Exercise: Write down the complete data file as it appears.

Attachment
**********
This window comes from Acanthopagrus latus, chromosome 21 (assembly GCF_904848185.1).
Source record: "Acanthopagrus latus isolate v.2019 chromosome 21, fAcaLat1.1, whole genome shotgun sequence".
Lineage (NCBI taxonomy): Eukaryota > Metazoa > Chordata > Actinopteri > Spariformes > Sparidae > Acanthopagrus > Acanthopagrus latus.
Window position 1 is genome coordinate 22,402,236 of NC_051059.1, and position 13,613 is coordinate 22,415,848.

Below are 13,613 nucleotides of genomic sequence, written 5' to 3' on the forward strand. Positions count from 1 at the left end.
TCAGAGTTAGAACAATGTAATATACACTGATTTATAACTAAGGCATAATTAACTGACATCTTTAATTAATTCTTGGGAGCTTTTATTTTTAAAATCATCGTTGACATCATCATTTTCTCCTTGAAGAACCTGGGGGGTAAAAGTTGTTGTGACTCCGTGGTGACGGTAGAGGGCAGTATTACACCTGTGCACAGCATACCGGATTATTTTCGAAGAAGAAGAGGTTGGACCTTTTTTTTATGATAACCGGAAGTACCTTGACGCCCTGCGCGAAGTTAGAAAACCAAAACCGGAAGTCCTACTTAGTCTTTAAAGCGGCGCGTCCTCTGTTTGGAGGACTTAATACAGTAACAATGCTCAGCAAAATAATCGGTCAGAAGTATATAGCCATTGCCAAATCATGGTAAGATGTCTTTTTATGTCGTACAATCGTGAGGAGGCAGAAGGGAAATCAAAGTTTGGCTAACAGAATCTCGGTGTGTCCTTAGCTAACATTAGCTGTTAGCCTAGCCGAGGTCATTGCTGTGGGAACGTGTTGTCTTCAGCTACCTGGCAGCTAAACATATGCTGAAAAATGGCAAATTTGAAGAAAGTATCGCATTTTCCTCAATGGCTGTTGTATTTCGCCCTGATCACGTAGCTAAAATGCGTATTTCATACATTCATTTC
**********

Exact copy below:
This window comes from Acanthopagrus latus, chromosome 21 (assembly GCF_904848185.1).
Source record: "Acanthopagrus latus isolate v.2019 chromosome 21, fAcaLat1.1, whole genome shotgun sequence".
Lineage (NCBI taxonomy): Eukaryota > Metazoa > Chordata > Actinopteri > Spariformes > Sparidae > Acanthopagrus > Acanthopagrus latus.
Window position 1 is genome coordinate 22,402,236 of NC_051059.1, and position 13,613 is coordinate 22,415,848.

Below are 13,613 nucleotides of genomic sequence, written 5' to 3' on the forward strand. Positions count from 1 at the left end.
TCAGAGTTAGAACAATGTAATATACACTGATTTATAACTAAGGCATAATTAACTGACATCTTTAATTAATTCTTGGGAGCTTTTATTTTTAAAATCATCGTTGACATCATCATTTTCTCCTTGAAGAACCTGGGGGGTAAAAGTTGTTGTGACTCCGTGGTGACGGTAGAGGGCAGTATTACACCTGTGCACAGCATACCGGATTATTTTCGAAGAAGAAGAGGTTGGACCTTTTTTTTATGATAACCGGAAGTACCTTGACGCCCTGCGCGAAGTTAGAAAACCAAAACCGGAAGTCCTACTTAGTCTTTAAAGCGGCGCGTCCTCTGTTTGGAGGACTTAATACAGTAACAATGCTCAGCAAAATAATCGGTCAGAAGTATATAGCCATTGCCAAATCATGGTAAGATGTCTTTTTATGTCGTACAATCGTGAGGAGGCAGAAGGGAAATCAAAGTTTGGCTAACAGAATCTCGGTGTGTCCTTAGCTAACATTAGCTGTTAGCCTAGCCGAGGTCATTGCTGTGGGAACGTGTTGTCTTCAGCTACCTGGCAGCTAAACATATGCTGAAAAATGGCAAATTTGAAGAAAGTATCGCATTTTCCTCAATGGCTGTTGTATTTCGCCCTGATCACGTAGCTAAAATGCGTATTTCATACATTCATTTC